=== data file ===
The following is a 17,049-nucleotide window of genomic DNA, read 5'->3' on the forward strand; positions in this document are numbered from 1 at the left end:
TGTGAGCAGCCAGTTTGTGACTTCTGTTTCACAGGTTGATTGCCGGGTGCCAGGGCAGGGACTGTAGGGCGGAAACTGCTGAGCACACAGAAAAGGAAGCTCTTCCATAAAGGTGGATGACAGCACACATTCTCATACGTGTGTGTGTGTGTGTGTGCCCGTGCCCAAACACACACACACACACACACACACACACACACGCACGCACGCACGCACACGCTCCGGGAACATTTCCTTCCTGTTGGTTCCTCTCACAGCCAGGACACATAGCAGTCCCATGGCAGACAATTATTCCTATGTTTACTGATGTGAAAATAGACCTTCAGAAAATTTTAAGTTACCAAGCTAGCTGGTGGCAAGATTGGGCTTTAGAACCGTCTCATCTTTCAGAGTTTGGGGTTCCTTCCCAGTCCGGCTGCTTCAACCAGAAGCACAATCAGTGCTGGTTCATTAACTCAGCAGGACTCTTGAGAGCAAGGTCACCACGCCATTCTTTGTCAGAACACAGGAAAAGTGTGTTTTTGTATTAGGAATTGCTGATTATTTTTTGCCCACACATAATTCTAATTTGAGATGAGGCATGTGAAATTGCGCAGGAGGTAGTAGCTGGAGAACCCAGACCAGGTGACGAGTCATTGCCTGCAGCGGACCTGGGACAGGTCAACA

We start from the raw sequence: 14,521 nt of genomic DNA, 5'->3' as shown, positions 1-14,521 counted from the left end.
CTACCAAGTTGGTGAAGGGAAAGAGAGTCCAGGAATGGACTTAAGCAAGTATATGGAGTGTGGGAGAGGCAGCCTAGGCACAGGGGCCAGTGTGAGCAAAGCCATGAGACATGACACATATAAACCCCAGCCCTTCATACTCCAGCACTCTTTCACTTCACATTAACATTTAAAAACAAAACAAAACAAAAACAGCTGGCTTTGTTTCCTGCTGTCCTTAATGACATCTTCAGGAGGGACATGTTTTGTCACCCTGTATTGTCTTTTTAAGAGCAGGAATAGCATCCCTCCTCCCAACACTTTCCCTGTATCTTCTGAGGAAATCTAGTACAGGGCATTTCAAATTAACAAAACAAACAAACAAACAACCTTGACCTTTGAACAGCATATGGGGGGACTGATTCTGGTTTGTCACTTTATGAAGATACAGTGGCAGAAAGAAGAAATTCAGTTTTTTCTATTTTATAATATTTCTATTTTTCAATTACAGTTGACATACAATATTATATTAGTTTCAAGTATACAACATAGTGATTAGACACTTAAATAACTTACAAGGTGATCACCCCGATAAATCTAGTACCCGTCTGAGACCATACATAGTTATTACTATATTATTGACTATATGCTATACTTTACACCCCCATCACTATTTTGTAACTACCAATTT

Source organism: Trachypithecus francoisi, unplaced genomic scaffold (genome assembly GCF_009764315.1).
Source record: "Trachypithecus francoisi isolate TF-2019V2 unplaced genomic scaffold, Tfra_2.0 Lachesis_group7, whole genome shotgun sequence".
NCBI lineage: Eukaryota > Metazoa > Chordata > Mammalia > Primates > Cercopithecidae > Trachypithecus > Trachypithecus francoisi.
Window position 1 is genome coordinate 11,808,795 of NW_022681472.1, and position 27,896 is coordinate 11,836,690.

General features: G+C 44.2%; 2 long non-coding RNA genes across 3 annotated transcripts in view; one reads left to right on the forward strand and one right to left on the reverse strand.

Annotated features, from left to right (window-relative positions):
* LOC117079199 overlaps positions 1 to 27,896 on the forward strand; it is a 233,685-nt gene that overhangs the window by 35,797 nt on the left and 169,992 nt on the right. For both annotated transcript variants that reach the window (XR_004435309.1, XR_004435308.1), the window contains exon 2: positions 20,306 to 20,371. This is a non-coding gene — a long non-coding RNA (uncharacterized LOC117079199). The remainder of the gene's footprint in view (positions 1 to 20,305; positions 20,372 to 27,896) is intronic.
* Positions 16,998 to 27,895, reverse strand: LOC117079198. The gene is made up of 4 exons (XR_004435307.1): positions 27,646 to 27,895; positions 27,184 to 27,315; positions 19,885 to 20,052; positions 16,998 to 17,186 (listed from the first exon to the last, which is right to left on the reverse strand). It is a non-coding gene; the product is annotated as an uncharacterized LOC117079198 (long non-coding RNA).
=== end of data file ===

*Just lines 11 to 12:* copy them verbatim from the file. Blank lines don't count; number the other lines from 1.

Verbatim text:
* LOC117079199 overlaps positions 1 to 27,896 on the forward strand; it is a 233,685-nt gene that overhangs the window by 35,797 nt on the left and 169,992 nt on the right. For both annotated transcript variants that reach the window (XR_004435309.1, XR_004435308.1), the window contains exon 2: positions 20,306 to 20,371. This is a non-coding gene — a long non-coding RNA (uncharacterized LOC117079199). The remainder of the gene's footprint in view (positions 1 to 20,305; positions 20,372 to 27,896) is intronic.
* Positions 16,998 to 27,895, reverse strand: LOC117079198. The gene is made up of 4 exons (XR_004435307.1): positions 27,646 to 27,895; positions 27,184 to 27,315; positions 19,885 to 20,052; positions 16,998 to 17,186 (listed from the first exon to the last, which is right to left on the reverse strand). It is a non-coding gene; the product is annotated as an uncharacterized LOC117079198 (long non-coding RNA).